Dual-specificity tyrosine phosphorylation-regulated kinases (DYRKs) are a family of serine/threonine kinases, consisting of DYRK1A, DYRK1B, DYRK2, DYRK3 and DYRK4. The DYRK family is closely related to the CMGC group of kinases (which contains CDKs, MAPKs, GSK and CLKs).
DYRKs are self-activated through auto phosphorylation of tyr-321 within the activation loop of their catalytic domain. Once activated, DYRKs phosphorylate serine and threonine residues on target proteins, which have been reported to include STAT3, Gli1, dynamin, glycogen synthase, CREB, tau and Hip-1. DYRKs can also act as priming kinases, whereby DYRK phosphorylation of a target protein enhances the efficiency of further phosphorylation by another kinase. For example DYRK1A can prime tau for further phosphorylation by GSK-1.
Physiologically DYRK1A, -1B and -3 have been implicated in cell survival, proliferation and differentiation, whereas DYRK2 is proapoptotic. The DYRK1A gene is localized to the Down Syndrome critical region of chromosome 21 and thus has been implicated in Down Syndrome pathology. Overexpression of DRYK1A in Down Syndrome neurons has been associated with the developmental defects and early onset of neurodegeneration and dementia seen in Down Syndrome. DYRK1A has also been implicated in the pathology of Alzheimer's, Parkinson's and Huntington's disease, whilst DYRK1B is over-expressed in solid tumors.View all products for DYRK »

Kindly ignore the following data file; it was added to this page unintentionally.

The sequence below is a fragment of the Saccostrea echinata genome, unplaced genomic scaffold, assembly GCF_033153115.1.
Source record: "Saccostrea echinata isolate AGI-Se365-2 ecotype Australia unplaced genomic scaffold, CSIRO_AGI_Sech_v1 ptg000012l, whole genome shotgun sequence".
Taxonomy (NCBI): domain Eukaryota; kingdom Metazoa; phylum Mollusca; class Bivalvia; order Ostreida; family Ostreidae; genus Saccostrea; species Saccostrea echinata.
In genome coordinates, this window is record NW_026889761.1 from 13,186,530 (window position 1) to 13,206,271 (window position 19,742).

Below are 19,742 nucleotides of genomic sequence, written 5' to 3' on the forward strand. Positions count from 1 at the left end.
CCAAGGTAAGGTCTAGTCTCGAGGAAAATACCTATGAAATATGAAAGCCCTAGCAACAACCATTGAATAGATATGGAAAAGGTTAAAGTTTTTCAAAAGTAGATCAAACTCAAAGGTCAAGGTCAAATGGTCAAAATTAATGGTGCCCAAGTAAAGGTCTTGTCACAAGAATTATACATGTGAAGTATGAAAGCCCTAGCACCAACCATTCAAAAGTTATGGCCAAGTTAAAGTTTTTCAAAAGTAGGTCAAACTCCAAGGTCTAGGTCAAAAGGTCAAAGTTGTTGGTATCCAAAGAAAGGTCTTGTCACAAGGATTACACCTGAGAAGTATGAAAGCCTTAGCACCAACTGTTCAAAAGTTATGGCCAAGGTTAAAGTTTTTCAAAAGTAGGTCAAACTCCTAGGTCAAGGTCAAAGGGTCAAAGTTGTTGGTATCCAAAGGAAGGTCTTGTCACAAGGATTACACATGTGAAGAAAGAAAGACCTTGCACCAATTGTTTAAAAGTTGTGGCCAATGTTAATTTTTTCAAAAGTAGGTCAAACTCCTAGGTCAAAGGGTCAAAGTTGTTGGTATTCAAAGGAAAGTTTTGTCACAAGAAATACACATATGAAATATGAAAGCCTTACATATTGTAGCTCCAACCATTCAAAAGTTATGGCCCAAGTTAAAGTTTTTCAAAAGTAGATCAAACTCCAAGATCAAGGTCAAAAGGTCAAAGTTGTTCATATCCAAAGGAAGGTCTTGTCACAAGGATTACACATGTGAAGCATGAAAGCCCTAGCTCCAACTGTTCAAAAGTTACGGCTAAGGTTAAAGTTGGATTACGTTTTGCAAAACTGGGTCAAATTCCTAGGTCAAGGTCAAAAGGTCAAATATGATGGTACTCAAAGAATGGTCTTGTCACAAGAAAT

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Literature for DYRK
A collection of over 400 products for kinase research, the listing includes inhibitors of:
- Receptor Tyrosine Kinases
- Protein Kinases A, C, D and G
- PI-3 Kinase, Akt and mTOR
- MAPK Signaling
- Receptor Serine/Threonine Kinases
A collection of over 275 products for neurodegeneration research, the guide includes research tools for the study of:
- Alzheimer's disease
- Parkinson's disease
- Huntington's disease
Written by Alan Palmer and updated in 2015, this poster summarizes structural and functional changes observed in the progression of Alzheimer's disease (AD), as well as classic AD drug targets. The hypotheses behind the neurobiology of AD are discussed alongside the different stages in disease progression. Compounds available from Tocris are listed.Request copy | Download PDF | View all posters
Written by Anthony H.V. Schapira, this poster summarizes the neurobiology of Parkinson's disease (PD), including new genetic insight, neurotransmitter pathways, and the role of aberrant α-synuclein metabolism in PD pathogenesis. This poster also presents new and emerging therapeutic strategies to delay the onset and progress of PD. Compounds available from Tocris are listed.Request copy | Download PDF | View all posters
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